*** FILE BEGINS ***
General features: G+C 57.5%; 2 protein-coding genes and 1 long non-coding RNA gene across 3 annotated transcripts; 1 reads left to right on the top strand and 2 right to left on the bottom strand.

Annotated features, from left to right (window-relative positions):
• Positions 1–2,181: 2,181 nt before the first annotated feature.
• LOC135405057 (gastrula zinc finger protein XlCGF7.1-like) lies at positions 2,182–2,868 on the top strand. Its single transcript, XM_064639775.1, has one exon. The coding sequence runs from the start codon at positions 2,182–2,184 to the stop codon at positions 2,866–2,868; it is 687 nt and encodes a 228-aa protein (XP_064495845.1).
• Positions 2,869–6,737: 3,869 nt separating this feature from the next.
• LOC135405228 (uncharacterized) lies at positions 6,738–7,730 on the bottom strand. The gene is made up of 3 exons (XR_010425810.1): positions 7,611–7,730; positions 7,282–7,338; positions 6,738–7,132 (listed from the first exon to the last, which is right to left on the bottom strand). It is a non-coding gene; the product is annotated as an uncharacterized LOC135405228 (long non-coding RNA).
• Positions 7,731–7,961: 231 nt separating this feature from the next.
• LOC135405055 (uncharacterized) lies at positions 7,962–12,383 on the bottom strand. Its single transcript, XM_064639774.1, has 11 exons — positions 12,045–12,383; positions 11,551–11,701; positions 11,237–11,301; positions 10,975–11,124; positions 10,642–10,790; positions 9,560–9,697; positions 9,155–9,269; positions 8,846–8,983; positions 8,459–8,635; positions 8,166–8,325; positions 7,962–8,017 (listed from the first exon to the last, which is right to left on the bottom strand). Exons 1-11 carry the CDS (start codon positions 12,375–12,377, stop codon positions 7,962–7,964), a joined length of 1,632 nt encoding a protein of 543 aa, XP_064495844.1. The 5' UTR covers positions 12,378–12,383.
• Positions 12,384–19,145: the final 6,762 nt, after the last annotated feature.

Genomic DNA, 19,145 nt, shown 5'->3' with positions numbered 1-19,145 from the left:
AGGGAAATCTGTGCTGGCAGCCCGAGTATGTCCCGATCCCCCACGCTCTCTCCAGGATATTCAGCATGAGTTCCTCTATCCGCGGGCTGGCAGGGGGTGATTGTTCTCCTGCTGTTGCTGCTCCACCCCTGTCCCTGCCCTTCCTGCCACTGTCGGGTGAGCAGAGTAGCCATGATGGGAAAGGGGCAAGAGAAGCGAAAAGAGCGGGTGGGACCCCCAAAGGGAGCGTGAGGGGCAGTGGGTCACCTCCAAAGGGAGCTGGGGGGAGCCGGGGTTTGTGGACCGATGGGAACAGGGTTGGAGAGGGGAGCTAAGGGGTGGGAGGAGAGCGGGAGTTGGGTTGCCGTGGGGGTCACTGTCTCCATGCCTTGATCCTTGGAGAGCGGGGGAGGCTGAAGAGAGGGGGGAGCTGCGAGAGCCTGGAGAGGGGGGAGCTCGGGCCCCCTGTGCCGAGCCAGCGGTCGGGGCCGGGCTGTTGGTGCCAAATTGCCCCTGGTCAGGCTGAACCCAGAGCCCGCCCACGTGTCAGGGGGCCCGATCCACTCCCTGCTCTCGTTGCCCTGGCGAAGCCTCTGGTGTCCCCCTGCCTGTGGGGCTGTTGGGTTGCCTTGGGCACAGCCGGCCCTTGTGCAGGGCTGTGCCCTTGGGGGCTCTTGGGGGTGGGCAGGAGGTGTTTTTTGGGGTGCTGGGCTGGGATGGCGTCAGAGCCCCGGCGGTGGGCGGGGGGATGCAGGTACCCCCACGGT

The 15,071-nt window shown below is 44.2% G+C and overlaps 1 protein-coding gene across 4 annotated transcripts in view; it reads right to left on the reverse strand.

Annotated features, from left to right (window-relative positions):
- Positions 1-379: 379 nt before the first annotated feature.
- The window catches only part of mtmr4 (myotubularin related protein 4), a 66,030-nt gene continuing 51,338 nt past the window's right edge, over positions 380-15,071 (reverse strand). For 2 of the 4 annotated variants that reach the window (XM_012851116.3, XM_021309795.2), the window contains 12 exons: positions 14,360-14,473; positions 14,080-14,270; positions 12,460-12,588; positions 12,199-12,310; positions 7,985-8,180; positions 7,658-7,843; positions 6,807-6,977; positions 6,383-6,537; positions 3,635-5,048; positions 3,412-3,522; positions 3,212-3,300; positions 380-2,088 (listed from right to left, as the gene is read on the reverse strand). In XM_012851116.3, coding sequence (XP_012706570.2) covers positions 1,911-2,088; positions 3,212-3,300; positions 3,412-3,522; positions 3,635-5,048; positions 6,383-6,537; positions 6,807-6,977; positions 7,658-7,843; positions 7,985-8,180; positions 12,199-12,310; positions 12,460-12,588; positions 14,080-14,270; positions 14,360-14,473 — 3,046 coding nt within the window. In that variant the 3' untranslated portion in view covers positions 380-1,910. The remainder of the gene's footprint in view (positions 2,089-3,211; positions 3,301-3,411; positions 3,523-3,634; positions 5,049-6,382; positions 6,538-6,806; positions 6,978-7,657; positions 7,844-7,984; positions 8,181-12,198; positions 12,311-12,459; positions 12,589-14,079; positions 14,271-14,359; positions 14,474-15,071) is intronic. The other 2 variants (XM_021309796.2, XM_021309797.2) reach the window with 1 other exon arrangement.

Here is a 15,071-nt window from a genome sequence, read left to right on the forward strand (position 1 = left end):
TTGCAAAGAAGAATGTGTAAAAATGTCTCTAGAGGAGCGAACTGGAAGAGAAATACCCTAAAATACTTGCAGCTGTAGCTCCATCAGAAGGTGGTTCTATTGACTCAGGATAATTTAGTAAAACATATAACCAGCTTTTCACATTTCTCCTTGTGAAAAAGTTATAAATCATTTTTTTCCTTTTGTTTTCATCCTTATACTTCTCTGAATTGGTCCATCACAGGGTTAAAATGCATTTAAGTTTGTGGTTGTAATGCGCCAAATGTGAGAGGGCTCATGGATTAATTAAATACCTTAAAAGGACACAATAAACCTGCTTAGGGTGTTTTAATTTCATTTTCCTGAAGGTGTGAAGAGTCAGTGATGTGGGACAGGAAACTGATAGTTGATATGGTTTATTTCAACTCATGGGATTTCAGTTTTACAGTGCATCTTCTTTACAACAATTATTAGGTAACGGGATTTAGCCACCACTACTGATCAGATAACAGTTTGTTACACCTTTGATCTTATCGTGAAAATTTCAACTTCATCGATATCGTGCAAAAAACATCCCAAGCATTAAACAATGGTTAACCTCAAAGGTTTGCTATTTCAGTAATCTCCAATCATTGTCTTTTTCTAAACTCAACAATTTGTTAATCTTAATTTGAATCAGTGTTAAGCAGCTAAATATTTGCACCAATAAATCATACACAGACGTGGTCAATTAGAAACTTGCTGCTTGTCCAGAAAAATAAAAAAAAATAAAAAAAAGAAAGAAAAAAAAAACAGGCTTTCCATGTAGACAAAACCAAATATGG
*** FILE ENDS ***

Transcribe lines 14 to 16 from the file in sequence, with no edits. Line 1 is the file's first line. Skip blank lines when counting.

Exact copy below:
- Positions 1-379: 379 nt before the first annotated feature.
- The window catches only part of mtmr4 (myotubularin related protein 4), a 66,030-nt gene continuing 51,338 nt past the window's right edge, over positions 380-15,071 (reverse strand). For 2 of the 4 annotated variants that reach the window (XM_012851116.3, XM_021309795.2), the window contains 12 exons: positions 14,360-14,473; positions 14,080-14,270; positions 12,460-12,588; positions 12,199-12,310; positions 7,985-8,180; positions 7,658-7,843; positions 6,807-6,977; positions 6,383-6,537; positions 3,635-5,048; positions 3,412-3,522; positions 3,212-3,300; positions 380-2,088 (listed from right to left, as the gene is read on the reverse strand). In XM_012851116.3, coding sequence (XP_012706570.2) covers positions 1,911-2,088; positions 3,212-3,300; positions 3,412-3,522; positions 3,635-5,048; positions 6,383-6,537; positions 6,807-6,977; positions 7,658-7,843; positions 7,985-8,180; positions 12,199-12,310; positions 12,460-12,588; positions 14,080-14,270; positions 14,360-14,473 — 3,046 coding nt within the window. In that variant the 3' untranslated portion in view covers positions 380-1,910. The remainder of the gene's footprint in view (positions 2,089-3,211; positions 3,301-3,411; positions 3,523-3,634; positions 5,049-6,382; positions 6,538-6,806; positions 6,978-7,657; positions 7,844-7,984; positions 8,181-12,198; positions 12,311-12,459; positions 12,589-14,079; positions 14,271-14,359; positions 14,474-15,071) is intronic. The other 2 variants (XM_021309796.2, XM_021309797.2) reach the window with 1 other exon arrangement.

Here is a 15,071-nt window from a genome sequence, read left to right on the forward strand (position 1 = left end):